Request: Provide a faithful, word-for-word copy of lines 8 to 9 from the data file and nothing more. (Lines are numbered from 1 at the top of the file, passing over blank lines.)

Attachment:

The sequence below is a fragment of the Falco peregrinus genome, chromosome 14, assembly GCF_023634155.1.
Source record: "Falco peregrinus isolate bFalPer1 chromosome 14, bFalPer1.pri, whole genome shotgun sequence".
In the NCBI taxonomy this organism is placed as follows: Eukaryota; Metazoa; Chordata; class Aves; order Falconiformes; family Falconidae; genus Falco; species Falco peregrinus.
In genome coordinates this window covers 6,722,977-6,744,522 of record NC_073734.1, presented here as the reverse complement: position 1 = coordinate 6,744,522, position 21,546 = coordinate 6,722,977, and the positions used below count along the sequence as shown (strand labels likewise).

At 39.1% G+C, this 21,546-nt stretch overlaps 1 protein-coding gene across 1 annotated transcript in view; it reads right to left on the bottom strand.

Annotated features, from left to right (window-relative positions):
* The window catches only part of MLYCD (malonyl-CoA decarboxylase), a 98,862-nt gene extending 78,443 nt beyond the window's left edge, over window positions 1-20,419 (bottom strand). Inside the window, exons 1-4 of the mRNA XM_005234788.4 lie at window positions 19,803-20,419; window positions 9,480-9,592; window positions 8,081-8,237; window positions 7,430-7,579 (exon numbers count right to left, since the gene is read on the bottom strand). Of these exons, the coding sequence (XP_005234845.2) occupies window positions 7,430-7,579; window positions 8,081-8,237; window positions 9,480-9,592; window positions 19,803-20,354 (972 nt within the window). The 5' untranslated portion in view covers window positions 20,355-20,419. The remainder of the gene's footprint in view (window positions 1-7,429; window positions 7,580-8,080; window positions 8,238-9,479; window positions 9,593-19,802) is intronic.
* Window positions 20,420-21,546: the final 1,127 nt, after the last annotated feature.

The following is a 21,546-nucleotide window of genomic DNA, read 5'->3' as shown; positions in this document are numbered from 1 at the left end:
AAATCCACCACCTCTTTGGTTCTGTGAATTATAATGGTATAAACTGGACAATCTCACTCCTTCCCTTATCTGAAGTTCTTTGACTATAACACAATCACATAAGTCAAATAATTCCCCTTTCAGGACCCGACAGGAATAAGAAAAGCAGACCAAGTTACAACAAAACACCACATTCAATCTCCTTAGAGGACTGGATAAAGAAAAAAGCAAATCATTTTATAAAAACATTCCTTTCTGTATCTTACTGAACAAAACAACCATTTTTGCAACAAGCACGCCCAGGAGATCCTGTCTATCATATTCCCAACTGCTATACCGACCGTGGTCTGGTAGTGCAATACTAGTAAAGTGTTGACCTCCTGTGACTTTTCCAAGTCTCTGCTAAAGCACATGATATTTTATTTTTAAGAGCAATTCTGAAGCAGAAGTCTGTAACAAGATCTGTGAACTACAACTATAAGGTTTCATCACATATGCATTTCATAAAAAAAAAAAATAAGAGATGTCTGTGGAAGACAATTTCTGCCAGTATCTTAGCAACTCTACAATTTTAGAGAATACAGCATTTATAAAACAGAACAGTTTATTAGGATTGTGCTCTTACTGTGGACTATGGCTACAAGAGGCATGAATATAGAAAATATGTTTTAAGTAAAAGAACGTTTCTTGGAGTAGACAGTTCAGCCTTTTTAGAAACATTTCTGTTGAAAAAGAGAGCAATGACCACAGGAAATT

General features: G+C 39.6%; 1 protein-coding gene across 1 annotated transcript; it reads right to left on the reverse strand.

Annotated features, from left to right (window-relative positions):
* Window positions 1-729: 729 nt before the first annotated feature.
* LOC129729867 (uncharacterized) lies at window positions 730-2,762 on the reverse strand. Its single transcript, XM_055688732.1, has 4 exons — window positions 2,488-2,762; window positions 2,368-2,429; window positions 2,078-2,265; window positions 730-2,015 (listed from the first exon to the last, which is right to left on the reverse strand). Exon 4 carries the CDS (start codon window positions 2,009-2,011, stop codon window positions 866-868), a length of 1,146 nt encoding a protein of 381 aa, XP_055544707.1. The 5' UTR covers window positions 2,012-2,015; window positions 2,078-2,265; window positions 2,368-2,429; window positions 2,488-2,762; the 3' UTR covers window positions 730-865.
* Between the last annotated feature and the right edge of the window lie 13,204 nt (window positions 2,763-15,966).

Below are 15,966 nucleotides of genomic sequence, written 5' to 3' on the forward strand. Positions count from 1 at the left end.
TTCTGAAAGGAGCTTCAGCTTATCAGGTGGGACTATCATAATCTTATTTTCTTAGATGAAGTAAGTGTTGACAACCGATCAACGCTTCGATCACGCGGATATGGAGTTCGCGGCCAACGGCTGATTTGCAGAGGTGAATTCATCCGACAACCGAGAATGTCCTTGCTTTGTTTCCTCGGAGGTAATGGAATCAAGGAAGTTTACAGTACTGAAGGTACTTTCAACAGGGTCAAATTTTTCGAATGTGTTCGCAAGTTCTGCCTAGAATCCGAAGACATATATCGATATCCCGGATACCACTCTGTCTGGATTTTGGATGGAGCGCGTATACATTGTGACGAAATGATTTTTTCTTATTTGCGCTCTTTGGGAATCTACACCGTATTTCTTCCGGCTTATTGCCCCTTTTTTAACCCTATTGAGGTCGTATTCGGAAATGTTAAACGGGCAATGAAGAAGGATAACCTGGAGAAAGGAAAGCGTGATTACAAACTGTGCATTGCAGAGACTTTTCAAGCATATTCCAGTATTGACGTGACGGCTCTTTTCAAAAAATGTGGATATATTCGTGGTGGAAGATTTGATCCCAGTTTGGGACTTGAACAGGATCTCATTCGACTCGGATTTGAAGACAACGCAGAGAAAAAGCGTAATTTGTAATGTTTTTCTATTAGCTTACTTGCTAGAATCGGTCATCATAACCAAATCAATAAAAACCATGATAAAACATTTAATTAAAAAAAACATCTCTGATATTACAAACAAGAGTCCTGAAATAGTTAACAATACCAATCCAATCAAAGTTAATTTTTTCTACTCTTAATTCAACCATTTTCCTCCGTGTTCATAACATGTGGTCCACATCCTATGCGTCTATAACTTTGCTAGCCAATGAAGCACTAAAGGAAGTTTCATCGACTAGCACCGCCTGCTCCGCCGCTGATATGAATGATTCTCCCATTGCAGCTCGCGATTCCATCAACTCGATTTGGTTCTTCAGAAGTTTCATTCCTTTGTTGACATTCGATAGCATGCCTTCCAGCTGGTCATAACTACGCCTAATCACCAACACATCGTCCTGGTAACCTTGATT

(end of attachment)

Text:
* Window positions 20,420-21,546: the final 1,127 nt, after the last annotated feature.

The following is a 21,546-nucleotide window of genomic DNA, read 5'->3' as shown; positions in this document are numbered from 1 at the left end: